On April 22, 1985, Prince and The Revolution released Around the World in a Day. This record was the follow up to the massively successful album, Purple Rain, which was released in 1984. While not selling as many copies as Purple Rain, the album did reach #1 and went on to sell seven million copies.
Two top ten singles did come out of the record. Raspberry Beret went to #2 and Pop Life landed at #7. In the video for Raspberry Beret, the young blond lady who hands Prince his guitar was actress Jackie Swanson, who went on to play the girlfriend and later wife of Woody Harrelson’s character on Cheers.
Click image to stream Around the World in a Day via Amazon.
WKRP in Cincinnati aired its last episode this week back in 1982. The show aired for four seasons starting in Sept 1978.
The show was created by Hugh Wilson and was based on his experience working at top forty radio station, WQKI in Atlanta. Originally airing on Monday nights at 8 pm, the show had to go up against Welcome Back Kotter and Little House on the Praire. Ratings were not good and the show actually went on hiatus for eight weeks. When it returned, the ratings went up thanks to being in a great time slot right after M*A*S*H. CBS moved the show back to Monday at 8 pm during the second season. The show continued to move around and each time, it lost viewers.
The final show aired on April 21, 1982, and was actually ranked at #7 in the weekly ratings. In the years following the cancellation, the show became a hit in syndication. Due to this success, a spinoff, The New WKRP in Cincinnati was created for syndication in 1991 and aired for two seasons.
Click the image to watch the 1st episode of WKRP in Cincinnati via Amazon Prime.
The #1 Country album this week in 1979 was The Gambler by Kenny Rogers. The album went on to sell more than 35 million copies. The title track and She Believes in Me also went to number one on the country singles charts.
The Gambler was a huge cross over singles hit that made it to #16 on the pop chart and #3 on the easy listening chat. In 1980, A made for TV movie based on the song aired on CBS. The film was so successful that four sequels were also produced.
If you were a kid in the late seventies and your family had cable, you might remember a Japanese sci-fi show called The Space Giants that aired in the afternoons after school on WTCG Channel 17 Atlanta, which later became WTBS.
The show featured a robot family that battled the evil Rodak who was always unleashing some kind of giant monster to destroy civilization. The robot family could turn into rockets and the dad would also become a giant who would fight the creatures.
The Space Giants was the first Tokusatsu show filmed in Color in Japan. Tokusatsu is a term used to describe Japanese live-action shows that use a good bit of special effects. Similar shows include Ultraman and Spectreman.
Click image to watch The Space Giants – Mightier than Godzilla or Ultraman Now!
Dallas premiered on CBS in 1978. A year later it was moved to Friday night and became part of a blockbuster lineup along with The Incredible Hulk and The Dukes of Hazzard. That same year it was a top 15 show of the entire season. The next year it was top 10, and for the following five years, it was the #1 or #2 show of the year.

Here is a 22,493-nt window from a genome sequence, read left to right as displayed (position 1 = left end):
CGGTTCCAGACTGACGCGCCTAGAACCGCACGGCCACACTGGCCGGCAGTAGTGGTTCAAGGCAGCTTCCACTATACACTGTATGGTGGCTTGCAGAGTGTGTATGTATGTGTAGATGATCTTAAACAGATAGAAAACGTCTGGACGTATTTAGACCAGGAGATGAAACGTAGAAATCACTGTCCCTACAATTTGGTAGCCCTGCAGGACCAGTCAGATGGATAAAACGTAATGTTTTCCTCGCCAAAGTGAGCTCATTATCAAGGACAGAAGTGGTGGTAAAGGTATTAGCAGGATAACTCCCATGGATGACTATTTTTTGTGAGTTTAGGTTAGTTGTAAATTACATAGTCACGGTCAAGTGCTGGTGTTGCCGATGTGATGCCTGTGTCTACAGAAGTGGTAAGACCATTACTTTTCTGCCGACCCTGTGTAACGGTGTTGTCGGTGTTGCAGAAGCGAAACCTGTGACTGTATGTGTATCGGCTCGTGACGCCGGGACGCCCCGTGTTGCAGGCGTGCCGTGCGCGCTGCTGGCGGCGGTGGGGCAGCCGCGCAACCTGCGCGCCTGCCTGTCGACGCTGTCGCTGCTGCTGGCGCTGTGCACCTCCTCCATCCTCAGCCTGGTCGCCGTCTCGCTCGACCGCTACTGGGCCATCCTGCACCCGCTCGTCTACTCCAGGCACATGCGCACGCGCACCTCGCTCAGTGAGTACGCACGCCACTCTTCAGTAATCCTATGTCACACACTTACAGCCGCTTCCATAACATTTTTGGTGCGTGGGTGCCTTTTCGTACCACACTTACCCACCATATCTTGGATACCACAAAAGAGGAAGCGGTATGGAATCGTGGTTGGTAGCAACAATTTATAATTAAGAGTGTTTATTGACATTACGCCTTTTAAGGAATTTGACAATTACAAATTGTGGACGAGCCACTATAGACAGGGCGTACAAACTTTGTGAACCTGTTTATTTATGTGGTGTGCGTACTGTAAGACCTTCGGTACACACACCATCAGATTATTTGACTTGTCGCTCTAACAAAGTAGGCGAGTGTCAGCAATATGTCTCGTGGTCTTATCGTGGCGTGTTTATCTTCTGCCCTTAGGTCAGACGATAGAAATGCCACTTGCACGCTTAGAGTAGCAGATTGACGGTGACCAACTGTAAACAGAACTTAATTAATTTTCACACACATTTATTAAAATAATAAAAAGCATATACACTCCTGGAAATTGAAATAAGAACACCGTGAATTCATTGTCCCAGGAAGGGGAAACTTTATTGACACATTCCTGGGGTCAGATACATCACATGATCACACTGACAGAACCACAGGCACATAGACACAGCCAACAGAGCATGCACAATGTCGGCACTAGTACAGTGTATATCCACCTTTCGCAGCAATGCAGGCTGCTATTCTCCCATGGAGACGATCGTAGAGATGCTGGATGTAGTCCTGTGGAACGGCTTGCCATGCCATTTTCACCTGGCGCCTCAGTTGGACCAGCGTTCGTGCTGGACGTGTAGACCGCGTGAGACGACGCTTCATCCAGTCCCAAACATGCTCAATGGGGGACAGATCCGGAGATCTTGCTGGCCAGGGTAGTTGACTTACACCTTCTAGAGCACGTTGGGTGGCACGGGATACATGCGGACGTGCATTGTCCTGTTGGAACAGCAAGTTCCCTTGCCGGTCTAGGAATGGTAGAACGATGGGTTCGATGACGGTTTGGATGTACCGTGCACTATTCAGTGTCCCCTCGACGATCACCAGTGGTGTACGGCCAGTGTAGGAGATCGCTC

The episode revealing who shot J.R. was watched by 90 million people. Night time soaps were a staple of Gen X era TV, and without a doubt, Dallas was King of all of them. After the show was canceled in 1991, three Dallas TV movies aired and in 2010, TNT revived the show for three seasons.
What are your thoughts and memories of the show and why do you think it was such a huge success?
Click image to start watching the first episode ofDallas now!
In our last post, we talked about the various music genres of the Gen X era. We left out Funk because it clearly is a product of the Boomer generation, but we could have included a subgenre of funk called Electro-Funk. In this style, the horn sections got replaced with synthesizers and the beat often came courtesy of a drum machine. Some of the top acts associated with 80’s electro-funk include, the Dazz Band, Midnight Star, Zapp and The Gap Band.
When many people think of music in regards to the Generation X era, they might think of the New Wave and Hair Metal scenes of the eighties. While those styles might provide the most common visual reminders of the time, the years from the mid-seventies to the mid-nineties also brought us Rap, Disco, Techno, Industrial, Goth, Thrash, Death Metal, Grunge and don’t forget the UrbanCowboy country boom of the early eighties.
Can you think of any other genres? What was your favorite of the era?
Lone Wolf McQuade was released on April 15, 1983, and starred Chuck Norris and David Carradine. Norris was the top Martial Arts star at the time and Carradine’s TV show Kung Fu had helped kick start the Martial Art movie boom of the seventies. The film was directed by Steve Carver, who had also directed Norris in the 1981 film, An Eye for an Eye.
This was a martial art fan’s dream come true to have two of the genre’s biggest names go head to head. The final fight scene pitted Carradine’s flowing Kung Fu style up against the straight forward karate style of Norris. There had always been rumors that the two stars didn’t like each other and that things got somewhat real during the final showdown. Carver has recently confirmed this during an interview on the YouTube show, A Word on Westerns.
39 years ago today, Judas Priest released British Steel, one of the most influential albums in heavy metal history. The album contained classics such as Living After Midnight, Breaking the Law, United, and Metal Gods.
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